The Adani Group, according to the research, raised the price of imported coal. Following that, they stole additional money from the Indians.

According to the Financial Times article, the Adani Group increased its import payments for coal to benefit businesses connected to its owners. The Adani Group has refuted all charges a few days prior to the report’s release.

In New Delhi: The Adani Group has recently been accused of commercial wrongdoing, according to recent reports in the international press. According to a press article, the company misrepresented the price at which it was importing coal and overcharged customers for coal-generated electricity.

The Financial Times, a UK-based website, said on Thursday that its research revealed that the Adani Group reportedly increased the price of its imported coal by up to $73 million in 30 shipments between January 2019 and August 2021.

The FT said that the export value of these 30 cargoes, which totaled $139 million, was $139 million when they departed Indonesian soil. Nevertheless, it was apparently listed as having an import value of $215 million when it arrived in India, which was 52% more expensive than the initial price.

Nevertheless, the FT research found that corporations who were supposedly hidden stockholders in the Adani Group instead benefited from the over-invoiced coal, not the Adani Group directly.

The planned FT story, according to the Adani Group‘s original statement, is an attempt to repeat “old and unfounded claims to destroy the brand and character of the Adani Group,” it said in the statement. The research, according to the statement, was purposefully made public at the same time as a Supreme Court hearing in the Adani Group’s continuing legal battle over claims of corporate wrongdoing included in a report by US short-seller Hindenburg Research.

It’s a really old case. In a 2016 circular, the Directorate of Revenue Intelligence (DRI) stated that 40 businesses, including five Adani Group firms, were under investigation for allegedly over-billing for coal imports from Indonesia.

Later, the DRI issued Singapore and numerous other nations Letters Rogatory (requests for information given to investigative or judicial authorities in foreign countries during investigations of off-shore corporations). These letters rogatory were invalidated by the Bombay High Court in 2019 on the grounds that correct protocol was not followed when mailing them.

The investigation of the Adani Group and other businesses was essentially restarted when the Supreme Court later granted a stay of the injunction in January 2020. However, the prosecution against Knowledge Infrastructure, one of the 40 organisations listed by the DRI, was rejected by the Bombay High Court in 2019.

On the state of the other instances, no formal statement has been made.

The Adani Group noted in a statement released on Monday that the Supreme Court had “dismissed as withdrawn” DRI’s appeal against the Bombay High Court’s dismissal in January 2023, adding, “We appreciate the government’s stand not to indulge in frivolous litigation.”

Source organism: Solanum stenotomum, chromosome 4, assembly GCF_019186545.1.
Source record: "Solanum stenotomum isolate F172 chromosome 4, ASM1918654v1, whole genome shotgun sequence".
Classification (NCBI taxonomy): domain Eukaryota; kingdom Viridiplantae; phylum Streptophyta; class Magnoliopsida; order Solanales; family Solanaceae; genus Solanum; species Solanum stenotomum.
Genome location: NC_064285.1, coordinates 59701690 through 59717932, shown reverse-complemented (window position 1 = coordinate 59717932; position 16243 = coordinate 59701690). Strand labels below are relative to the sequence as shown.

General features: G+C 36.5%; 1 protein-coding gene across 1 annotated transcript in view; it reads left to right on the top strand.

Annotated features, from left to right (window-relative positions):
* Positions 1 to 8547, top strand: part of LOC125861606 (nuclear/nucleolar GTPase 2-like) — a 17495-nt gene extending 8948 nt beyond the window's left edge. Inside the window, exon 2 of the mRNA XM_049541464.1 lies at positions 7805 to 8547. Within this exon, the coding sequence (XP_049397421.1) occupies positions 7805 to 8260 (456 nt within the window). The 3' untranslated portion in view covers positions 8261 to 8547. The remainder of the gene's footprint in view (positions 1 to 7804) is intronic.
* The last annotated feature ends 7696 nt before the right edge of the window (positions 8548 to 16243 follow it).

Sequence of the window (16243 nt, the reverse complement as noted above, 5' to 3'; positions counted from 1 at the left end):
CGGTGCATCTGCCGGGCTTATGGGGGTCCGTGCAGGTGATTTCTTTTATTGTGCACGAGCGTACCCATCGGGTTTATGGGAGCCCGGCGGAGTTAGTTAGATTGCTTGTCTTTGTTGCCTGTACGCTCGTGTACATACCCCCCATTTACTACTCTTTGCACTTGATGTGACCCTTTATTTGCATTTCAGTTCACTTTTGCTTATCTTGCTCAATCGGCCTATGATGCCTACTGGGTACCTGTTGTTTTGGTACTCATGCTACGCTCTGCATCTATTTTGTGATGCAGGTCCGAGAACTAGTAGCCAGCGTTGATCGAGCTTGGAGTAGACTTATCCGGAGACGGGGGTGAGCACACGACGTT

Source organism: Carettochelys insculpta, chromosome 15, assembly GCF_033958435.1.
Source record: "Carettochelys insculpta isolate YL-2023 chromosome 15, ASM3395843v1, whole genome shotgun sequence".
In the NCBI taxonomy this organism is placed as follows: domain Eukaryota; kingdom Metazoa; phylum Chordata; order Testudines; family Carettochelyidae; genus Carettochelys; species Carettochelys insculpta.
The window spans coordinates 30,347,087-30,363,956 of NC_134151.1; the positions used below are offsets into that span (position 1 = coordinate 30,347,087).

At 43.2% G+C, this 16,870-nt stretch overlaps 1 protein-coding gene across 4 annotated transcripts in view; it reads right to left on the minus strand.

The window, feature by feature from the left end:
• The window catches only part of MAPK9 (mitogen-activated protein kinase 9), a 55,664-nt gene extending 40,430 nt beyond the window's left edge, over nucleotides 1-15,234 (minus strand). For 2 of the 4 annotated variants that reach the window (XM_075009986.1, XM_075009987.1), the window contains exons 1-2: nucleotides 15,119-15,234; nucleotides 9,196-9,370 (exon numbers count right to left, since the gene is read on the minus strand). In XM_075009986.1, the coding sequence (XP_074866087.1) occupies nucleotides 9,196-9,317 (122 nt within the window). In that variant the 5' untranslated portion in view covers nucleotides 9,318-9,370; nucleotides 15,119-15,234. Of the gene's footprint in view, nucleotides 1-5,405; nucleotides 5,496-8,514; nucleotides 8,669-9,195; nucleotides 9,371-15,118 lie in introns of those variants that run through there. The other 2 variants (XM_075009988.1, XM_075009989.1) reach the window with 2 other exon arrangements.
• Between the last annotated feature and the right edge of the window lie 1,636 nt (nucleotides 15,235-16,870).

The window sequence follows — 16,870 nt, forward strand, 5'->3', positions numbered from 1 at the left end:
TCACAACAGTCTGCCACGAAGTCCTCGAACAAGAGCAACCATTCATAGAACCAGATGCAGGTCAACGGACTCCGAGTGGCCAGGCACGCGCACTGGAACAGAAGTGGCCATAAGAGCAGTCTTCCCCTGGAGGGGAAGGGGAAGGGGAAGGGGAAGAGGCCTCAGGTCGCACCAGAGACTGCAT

The Supreme Court of India clearly decided the problem of overvaluation in coal imports in a definitive manner, according to the statement.

The FT story has once more focused attention on the alleged firm behaviour.

“The Adani Group, a politically affiliated corporation that dominates a significant portion of India’s economy, appears to have imported billions of dollars’ worth of coal at considerably over market pricing,” the Financial Times claimed.”

The statement read: “The data supports long-standing claims that Adani, the nation’s largest private coal importer, is driving up fuel prices and pushing millions of Indian consumers and businesses to pay more for electricity.”

The Adani Group, according to the research, raised the price of imported coal. Following that, they stole additional money from the Indians.

ThePrint is expecting a response to specific inquiries it issued to the Adani Group in response to the FT’s accusations. As comments come in, this report will be updated.

Buying is cheap, selling is pricey. benefits for middlemen The FT claims that it looked at 30 coal shipments that were made between January 2019 and August 2021 and validated them using various freight data and voyage information kept by satellite data firms.

Then, in order to limit the possibility of the weights being repeated in several shipments, it chose shipments where the weight of the cargo matched exactly in both databases.

“According to Indonesian announcements, these 30 representative sailings – totalling 3.1 million tonnes – cost Indonesia $139 million, plus $3.1 million in shipping and insurance costs,” stated the Financial Times. Given that the corporation generated a profit of $73 million by the time it arrived in India—or a profit margin of 52% of the total value—and that the value disclosed to the Indian customs officials was $215 million.

Profit margins for coal trading are typically in the single digits and the industry is very competitive, according to the report.

The FT article recognises that three “middlemen” — Hai Lingos in Taipei, Taurus Commodities General Trading in Dubai, and Pan Asia Tradelink in Singapore — received the proceeds from this alleged over-invoicing rather than the Adani Group.

According to a Financial Times investigation, “Indian import data from July 2021 indicates that Adani paid a total of $4.8 bn to the three companies for coal at a substantial premium to market prices.”

The FT also cited an earlier investigation by the journalistic network Organised Crime and Corruption Reporting Project (OCCRP) from August, which claimed that Chang Chung-ling, a Taiwanese businessman and the owner of Hai Lingos, was “secretly the largest shareholder in the three Adani companies listed at the time.”

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